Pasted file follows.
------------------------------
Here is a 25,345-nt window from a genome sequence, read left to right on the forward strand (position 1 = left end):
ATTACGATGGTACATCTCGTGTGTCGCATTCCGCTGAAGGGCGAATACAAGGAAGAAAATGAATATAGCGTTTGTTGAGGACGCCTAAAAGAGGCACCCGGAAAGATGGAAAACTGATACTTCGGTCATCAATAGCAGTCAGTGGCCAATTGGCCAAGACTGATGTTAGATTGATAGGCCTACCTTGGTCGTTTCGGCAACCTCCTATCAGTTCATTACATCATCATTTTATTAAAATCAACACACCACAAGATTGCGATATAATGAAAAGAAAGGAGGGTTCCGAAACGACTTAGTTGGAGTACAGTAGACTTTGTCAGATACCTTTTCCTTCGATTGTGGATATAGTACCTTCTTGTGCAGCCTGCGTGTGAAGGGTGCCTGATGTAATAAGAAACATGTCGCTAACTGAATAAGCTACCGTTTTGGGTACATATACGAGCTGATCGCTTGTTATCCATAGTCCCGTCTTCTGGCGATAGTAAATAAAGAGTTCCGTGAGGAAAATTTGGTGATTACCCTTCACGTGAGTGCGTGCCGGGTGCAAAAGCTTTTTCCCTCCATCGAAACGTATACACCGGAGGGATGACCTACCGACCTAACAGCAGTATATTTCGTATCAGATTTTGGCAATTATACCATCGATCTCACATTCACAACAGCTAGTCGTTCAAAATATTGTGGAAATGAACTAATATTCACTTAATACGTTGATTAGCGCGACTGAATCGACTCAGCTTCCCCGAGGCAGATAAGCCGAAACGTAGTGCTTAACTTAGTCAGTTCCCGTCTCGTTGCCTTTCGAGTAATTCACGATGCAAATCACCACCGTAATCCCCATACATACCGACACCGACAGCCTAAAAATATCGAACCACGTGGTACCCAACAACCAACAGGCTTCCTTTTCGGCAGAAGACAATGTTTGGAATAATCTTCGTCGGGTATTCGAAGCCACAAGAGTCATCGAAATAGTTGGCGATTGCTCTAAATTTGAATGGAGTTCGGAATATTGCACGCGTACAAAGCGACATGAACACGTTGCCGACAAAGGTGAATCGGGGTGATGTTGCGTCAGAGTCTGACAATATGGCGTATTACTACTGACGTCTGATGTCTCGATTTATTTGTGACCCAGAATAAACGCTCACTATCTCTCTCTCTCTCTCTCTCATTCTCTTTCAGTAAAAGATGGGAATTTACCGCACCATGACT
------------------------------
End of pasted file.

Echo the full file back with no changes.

Here is a 25,345-nt window from a genome sequence, read left to right on the forward strand (position 1 = left end):
ATTACGATGGTACATCTCGTGTGTCGCATTCCGCTGAAGGGCGAATACAAGGAAGAAAATGAATATAGCGTTTGTTGAGGACGCCTAAAAGAGGCACCCGGAAAGATGGAAAACTGATACTTCGGTCATCAATAGCAGTCAGTGGCCAATTGGCCAAGACTGATGTTAGATTGATAGGCCTACCTTGGTCGTTTCGGCAACCTCCTATCAGTTCATTACATCATCATTTTATTAAAATCAACACACCACAAGATTGCGATATAATGAAAAGAAAGGAGGGTTCCGAAACGACTTAGTTGGAGTACAGTAGACTTTGTCAGATACCTTTTCCTTCGATTGTGGATATAGTACCTTCTTGTGCAGCCTGCGTGTGAAGGGTGCCTGATGTAATAAGAAACATGTCGCTAACTGAATAAGCTACCGTTTTGGGTACATATACGAGCTGATCGCTTGTTATCCATAGTCCCGTCTTCTGGCGATAGTAAATAAAGAGTTCCGTGAGGAAAATTTGGTGATTACCCTTCACGTGAGTGCGTGCCGGGTGCAAAAGCTTTTTCCCTCCATCGAAACGTATACACCGGAGGGATGACCTACCGACCTAACAGCAGTATATTTCGTATCAGATTTTGGCAATTATACCATCGATCTCACATTCACAACAGCTAGTCGTTCAAAATATTGTGGAAATGAACTAATATTCACTTAATACGTTGATTAGCGCGACTGAATCGACTCAGCTTCCCCGAGGCAGATAAGCCGAAACGTAGTGCTTAACTTAGTCAGTTCCCGTCTCGTTGCCTTTCGAGTAATTCACGATGCAAATCACCACCGTAATCCCCATACATACCGACACCGACAGCCTAAAAATATCGAACCACGTGGTACCCAACAACCAACAGGCTTCCTTTTCGGCAGAAGACAATGTTTGGAATAATCTTCGTCGGGTATTCGAAGCCACAAGAGTCATCGAAATAGTTGGCGATTGCTCTAAATTTGAATGGAGTTCGGAATATTGCACGCGTACAAAGCGACATGAACACGTTGCCGACAAAGGTGAATCGGGGTGATGTTGCGTCAGAGTCTGACAATATGGCGTATTACTACTGACGTCTGATGTCTCGATTTATTTGTGACCCAGAATAAACGCTCACTATCTCTCTCTCTCTCTCTCTCATTCTCTTTCAGTAAAAGATGGGAATTTACCGCACCATGACT